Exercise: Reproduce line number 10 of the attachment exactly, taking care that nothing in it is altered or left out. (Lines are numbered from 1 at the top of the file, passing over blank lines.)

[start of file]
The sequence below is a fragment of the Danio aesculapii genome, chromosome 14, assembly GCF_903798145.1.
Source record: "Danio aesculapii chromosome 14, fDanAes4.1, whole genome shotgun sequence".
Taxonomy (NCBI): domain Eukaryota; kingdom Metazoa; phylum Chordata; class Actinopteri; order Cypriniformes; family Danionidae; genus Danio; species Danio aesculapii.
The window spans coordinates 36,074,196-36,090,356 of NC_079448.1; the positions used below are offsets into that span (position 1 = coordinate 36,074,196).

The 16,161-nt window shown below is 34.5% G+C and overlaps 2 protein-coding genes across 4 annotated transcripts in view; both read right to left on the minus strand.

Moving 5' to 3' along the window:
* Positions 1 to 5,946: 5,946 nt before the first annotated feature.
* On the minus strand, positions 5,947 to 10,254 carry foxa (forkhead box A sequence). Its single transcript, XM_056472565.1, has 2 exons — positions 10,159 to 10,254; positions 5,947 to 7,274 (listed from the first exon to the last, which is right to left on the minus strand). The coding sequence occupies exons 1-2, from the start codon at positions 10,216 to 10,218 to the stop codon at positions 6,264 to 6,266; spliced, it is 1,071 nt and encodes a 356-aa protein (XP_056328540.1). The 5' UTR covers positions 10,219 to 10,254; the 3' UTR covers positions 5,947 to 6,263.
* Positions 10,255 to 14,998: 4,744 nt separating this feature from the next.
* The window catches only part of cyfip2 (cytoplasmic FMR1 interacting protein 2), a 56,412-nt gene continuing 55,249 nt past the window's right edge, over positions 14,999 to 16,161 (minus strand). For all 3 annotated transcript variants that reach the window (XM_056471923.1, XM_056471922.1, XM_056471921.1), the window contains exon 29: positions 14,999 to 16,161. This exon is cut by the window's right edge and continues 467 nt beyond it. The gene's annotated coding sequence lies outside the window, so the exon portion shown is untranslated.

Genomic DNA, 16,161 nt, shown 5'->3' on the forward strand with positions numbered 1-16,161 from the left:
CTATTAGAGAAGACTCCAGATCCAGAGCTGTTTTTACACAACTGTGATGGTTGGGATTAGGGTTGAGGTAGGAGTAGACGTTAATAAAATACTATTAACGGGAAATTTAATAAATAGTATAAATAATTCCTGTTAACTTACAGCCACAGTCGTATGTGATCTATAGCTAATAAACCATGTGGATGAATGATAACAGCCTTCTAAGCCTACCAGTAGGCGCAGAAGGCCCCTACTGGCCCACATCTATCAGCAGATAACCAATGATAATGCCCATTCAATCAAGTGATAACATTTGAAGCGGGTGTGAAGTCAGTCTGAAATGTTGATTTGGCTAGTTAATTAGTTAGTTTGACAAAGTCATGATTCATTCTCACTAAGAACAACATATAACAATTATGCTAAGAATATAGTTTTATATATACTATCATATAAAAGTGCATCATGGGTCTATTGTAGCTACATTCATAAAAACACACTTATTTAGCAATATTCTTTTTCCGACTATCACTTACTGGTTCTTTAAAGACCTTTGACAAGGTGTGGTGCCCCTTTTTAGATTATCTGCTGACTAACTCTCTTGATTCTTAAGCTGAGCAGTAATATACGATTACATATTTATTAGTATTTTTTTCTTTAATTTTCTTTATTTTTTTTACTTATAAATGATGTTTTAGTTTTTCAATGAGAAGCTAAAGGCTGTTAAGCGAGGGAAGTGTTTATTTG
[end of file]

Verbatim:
* The window catches only part of cyfip2 (cytoplasmic FMR1 interacting protein 2), a 56,412-nt gene continuing 55,249 nt past the window's right edge, over positions 14,999 to 16,161 (minus strand). For all 3 annotated transcript variants that reach the window (XM_056471923.1, XM_056471922.1, XM_056471921.1), the window contains exon 29: positions 14,999 to 16,161. This exon is cut by the window's right edge and continues 467 nt beyond it. The gene's annotated coding sequence lies outside the window, so the exon portion shown is untranslated.